Do you have a saying that students attribute to you? Do you say it so much that as soon as you begin to say it students can predict the rest of it? Several teachers we know do.
Bob Wilson teaches government and history in a suburban high school. He tells his students, “Be like a tree: fixed below, flexible above.” He sees his saying as a symbol of how strength and surrender can co-exist without negating each other. He tells students both fixed and flexible can exist and be effective in the same organism.
“Be like a tree, fixed below, flexible above,” he tells his students when he talks about the importance of developing strong values and character. “Be like a tree, fixed below, flexible above,” he reminds them when rigidity seems to create frailty. “Be like a tree, fixed below, flexible above,” he reminds his football team while teaching an important principle of playing defense. “If you behave like a like a tree, you bend sometimes, but you don’t break.”
“What is your next step?” Shawn Wilson likes to ask his middle school, special needs students. “I forgot my book,” a student informed him recently. “What is your next step?” Shawn asked.
“Willie keeps poking me.”
“Brenda won’t let me have a turn.”
“I don’t have my paper finished.”
“I can’t find my ruler.”
All the comments above provoked the same response from the teacher: “What is your next step?” ‘“What is your next step?” is my effort to show these awesome students a step is not a leap,’ Shawn says. “A leap can be intimidating to my students. Anyone can take one step. Hence, the question, “What is your next step?”’
“Live from the inside out,” is Yessica Montero’s favorite saying. As a middle school counselor, Yessica wants her counselees to be responsive to what they feel inside as opposed to the many outside influences to which they are exposed. “Live from the inside out,” she tells them when the discuss peer pressure. “If you are not sure what to do in a situation,” she tells them, “check it out inside. Then live from the inside out.”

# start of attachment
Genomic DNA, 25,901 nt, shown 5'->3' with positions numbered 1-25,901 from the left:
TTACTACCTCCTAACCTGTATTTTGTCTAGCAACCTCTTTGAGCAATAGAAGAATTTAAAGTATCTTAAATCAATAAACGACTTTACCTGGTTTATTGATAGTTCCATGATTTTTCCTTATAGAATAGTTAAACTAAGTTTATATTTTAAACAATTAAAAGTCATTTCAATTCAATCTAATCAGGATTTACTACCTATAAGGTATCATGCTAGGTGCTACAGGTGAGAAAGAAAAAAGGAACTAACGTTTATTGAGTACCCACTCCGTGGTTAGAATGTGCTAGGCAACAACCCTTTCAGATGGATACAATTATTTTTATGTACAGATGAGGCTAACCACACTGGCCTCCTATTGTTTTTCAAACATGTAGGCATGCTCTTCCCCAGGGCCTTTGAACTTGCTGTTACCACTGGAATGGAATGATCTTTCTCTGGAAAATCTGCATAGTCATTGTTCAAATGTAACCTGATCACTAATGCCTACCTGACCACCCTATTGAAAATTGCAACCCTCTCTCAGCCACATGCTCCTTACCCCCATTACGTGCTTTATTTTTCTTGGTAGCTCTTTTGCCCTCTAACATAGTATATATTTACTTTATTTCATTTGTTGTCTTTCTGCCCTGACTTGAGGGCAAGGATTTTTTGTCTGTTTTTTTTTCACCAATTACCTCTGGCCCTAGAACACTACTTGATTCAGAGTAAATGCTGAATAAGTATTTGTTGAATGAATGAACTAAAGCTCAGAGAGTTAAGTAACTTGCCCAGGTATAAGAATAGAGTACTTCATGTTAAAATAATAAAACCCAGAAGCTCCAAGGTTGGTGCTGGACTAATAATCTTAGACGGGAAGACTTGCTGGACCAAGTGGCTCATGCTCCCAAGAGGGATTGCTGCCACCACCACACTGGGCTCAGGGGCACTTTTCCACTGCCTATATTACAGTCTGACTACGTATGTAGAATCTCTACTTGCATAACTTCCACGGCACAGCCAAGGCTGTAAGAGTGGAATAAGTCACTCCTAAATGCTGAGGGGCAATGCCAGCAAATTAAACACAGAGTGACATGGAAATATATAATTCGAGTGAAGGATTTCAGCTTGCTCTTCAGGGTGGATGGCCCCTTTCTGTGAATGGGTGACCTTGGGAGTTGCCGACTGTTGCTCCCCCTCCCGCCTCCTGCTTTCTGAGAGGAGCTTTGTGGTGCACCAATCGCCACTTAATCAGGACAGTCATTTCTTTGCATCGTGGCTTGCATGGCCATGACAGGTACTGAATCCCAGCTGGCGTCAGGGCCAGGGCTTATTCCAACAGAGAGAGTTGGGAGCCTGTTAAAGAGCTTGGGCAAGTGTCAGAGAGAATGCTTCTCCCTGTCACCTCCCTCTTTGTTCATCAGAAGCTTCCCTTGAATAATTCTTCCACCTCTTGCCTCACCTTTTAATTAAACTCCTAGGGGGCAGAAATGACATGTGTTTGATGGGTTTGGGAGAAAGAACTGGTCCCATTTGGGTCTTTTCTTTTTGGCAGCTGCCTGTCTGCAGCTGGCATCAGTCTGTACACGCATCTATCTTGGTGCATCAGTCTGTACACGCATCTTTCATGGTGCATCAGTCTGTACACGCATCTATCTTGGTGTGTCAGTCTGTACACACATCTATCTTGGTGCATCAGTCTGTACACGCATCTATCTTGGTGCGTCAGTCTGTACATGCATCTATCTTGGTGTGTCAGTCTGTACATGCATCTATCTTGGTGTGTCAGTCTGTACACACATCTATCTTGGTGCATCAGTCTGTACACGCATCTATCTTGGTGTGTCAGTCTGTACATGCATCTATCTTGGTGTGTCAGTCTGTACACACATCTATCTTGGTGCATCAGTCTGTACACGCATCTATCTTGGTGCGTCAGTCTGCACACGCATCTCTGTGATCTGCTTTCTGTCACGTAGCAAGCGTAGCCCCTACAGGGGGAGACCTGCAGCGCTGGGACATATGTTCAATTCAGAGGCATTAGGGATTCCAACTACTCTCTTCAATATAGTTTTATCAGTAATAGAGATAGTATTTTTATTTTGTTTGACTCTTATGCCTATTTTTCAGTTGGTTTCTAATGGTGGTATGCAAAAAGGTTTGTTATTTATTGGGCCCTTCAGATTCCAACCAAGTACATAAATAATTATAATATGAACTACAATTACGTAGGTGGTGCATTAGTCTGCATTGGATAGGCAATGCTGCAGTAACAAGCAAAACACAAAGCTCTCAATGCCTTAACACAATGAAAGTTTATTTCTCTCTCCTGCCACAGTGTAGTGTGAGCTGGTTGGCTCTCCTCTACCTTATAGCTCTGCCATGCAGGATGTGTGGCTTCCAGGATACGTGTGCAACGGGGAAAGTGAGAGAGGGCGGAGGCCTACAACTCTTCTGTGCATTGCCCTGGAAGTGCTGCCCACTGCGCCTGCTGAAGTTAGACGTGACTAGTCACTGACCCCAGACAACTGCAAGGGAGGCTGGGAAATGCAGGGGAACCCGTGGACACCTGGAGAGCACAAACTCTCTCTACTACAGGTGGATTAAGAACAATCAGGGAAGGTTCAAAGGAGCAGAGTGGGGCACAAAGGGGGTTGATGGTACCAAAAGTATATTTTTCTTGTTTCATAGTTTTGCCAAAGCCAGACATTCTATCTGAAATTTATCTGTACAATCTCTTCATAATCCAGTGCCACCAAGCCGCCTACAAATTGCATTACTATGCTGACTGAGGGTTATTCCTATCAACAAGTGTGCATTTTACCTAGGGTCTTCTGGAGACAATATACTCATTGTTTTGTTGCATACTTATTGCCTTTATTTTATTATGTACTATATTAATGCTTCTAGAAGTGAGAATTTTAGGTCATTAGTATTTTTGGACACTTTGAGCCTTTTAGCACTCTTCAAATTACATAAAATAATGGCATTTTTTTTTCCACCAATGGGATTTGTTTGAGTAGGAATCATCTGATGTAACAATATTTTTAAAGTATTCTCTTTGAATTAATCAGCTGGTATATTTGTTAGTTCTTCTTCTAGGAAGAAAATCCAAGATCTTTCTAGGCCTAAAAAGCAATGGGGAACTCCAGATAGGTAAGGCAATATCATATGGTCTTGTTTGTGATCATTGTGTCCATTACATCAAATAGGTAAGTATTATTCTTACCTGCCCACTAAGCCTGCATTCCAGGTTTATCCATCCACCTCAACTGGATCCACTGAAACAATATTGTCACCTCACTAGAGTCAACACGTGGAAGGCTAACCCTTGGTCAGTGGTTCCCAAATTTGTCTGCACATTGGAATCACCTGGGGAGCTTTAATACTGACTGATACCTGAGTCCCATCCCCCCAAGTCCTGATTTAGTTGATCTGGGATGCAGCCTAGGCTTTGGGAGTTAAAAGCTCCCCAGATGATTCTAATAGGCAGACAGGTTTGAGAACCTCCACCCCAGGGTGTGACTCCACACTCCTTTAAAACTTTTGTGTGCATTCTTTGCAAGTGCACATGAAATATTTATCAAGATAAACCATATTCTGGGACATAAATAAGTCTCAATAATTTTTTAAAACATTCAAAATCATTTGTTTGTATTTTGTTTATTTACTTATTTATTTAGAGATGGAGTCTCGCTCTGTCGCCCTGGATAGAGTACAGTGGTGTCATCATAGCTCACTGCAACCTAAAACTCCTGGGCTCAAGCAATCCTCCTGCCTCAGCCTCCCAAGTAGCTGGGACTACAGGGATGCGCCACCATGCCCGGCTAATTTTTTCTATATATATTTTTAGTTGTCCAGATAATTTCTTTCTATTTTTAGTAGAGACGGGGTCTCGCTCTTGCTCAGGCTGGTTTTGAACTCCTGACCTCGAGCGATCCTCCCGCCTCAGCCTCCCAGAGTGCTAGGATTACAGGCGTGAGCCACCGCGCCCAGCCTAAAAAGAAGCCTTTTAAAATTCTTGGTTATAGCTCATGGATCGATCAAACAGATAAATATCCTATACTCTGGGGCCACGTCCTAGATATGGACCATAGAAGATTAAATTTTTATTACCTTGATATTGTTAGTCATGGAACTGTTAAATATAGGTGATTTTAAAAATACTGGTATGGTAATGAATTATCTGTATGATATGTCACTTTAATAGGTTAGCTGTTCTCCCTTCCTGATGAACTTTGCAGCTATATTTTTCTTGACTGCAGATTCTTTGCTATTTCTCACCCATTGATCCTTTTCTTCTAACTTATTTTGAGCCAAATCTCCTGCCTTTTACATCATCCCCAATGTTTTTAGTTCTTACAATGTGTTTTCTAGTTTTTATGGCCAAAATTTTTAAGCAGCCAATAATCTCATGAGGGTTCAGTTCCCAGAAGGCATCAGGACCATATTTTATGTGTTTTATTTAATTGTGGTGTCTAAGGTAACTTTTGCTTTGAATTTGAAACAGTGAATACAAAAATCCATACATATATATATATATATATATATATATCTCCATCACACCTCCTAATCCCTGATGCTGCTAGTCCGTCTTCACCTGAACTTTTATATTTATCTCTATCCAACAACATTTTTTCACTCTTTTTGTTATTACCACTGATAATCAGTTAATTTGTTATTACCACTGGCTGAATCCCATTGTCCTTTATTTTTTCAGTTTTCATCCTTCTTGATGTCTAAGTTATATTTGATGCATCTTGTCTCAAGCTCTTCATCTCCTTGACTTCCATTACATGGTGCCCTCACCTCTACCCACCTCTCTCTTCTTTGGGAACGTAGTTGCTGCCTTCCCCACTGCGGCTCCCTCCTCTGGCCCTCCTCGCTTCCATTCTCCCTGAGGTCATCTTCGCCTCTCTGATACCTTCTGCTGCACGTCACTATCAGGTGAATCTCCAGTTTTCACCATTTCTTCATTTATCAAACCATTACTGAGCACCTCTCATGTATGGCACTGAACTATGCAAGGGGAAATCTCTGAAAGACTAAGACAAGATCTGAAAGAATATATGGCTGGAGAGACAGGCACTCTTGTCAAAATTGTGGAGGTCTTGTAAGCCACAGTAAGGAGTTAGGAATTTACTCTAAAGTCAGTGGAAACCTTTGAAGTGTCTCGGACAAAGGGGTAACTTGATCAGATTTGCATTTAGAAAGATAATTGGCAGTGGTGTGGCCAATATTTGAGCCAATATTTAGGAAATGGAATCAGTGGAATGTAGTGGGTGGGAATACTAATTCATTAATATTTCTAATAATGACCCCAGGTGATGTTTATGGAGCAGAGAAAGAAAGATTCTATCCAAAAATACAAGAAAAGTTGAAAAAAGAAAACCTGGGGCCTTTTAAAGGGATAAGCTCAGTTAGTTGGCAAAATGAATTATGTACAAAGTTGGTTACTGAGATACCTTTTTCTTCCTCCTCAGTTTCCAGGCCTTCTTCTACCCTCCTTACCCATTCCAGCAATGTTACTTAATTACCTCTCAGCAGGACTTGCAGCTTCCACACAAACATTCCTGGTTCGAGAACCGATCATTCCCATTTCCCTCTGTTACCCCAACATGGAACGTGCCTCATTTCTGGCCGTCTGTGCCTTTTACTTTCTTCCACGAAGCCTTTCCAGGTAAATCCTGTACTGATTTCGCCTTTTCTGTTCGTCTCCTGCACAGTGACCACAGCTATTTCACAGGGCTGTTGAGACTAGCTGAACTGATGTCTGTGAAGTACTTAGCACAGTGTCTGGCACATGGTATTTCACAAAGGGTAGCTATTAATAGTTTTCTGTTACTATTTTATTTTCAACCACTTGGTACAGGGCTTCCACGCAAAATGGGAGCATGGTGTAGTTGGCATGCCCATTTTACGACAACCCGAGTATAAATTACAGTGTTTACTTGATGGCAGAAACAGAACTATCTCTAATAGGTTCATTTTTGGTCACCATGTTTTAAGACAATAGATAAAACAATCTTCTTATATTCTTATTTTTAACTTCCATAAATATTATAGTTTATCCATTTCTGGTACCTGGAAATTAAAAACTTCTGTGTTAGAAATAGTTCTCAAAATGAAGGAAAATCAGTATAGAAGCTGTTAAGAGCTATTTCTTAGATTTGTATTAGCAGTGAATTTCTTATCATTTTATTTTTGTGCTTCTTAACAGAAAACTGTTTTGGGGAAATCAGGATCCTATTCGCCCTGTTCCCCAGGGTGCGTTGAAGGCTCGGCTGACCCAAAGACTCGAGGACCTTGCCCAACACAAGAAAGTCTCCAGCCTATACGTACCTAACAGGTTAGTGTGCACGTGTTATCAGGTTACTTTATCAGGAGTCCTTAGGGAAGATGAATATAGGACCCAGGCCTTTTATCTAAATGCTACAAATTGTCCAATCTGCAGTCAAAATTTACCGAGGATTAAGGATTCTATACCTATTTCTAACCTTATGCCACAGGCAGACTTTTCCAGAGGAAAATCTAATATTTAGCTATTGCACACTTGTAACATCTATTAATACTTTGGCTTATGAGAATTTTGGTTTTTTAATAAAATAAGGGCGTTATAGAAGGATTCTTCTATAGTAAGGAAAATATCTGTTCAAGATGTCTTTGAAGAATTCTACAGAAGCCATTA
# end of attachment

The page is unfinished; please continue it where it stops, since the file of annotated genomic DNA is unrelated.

“Be an Amish horse,” second grade teacher Opal Morgan tells her students. She has repeated the statement, “Be like an Amish horse” so often that she doesn’t have to say if any more. She just gives her students the signal instead. The signal? Opal cups her hands and places them on the sides of her face, suggesting the blinders that Amish horses have to keep them from being distracted by cars on the road.
“When my students see that signal they know it is time to focus. They can hear me say in their heads, “Be like an Amish horse.”
What saying do your students attribute to you? Is it uplifting, inspirational, or affirming? Does it serve as a reminder or a suggestion? Do you use it on purpose? If you don’t have one, “What is your next step?” “Be like an Amish horse” until you find one.” If you are having trouble creating one, look in and “Live from the inside out.” If you feel a need to change it, “Be like a tree: fixed below, flexible above.”
Chick Moorman and Thomas Haller are the coauthors of The Teacher Talk Advantage: Five Voices of Effective Teaching. They are two of the world's foremost authorities on raising responsible, caring, confident children. They publish a free monthly e-zine for educators and another for parents. To sign up for the newsletters or learn more about the seminars they offer teachers and parents, visit their websites today: www.chickmoorman.com and www.thomashaller.com
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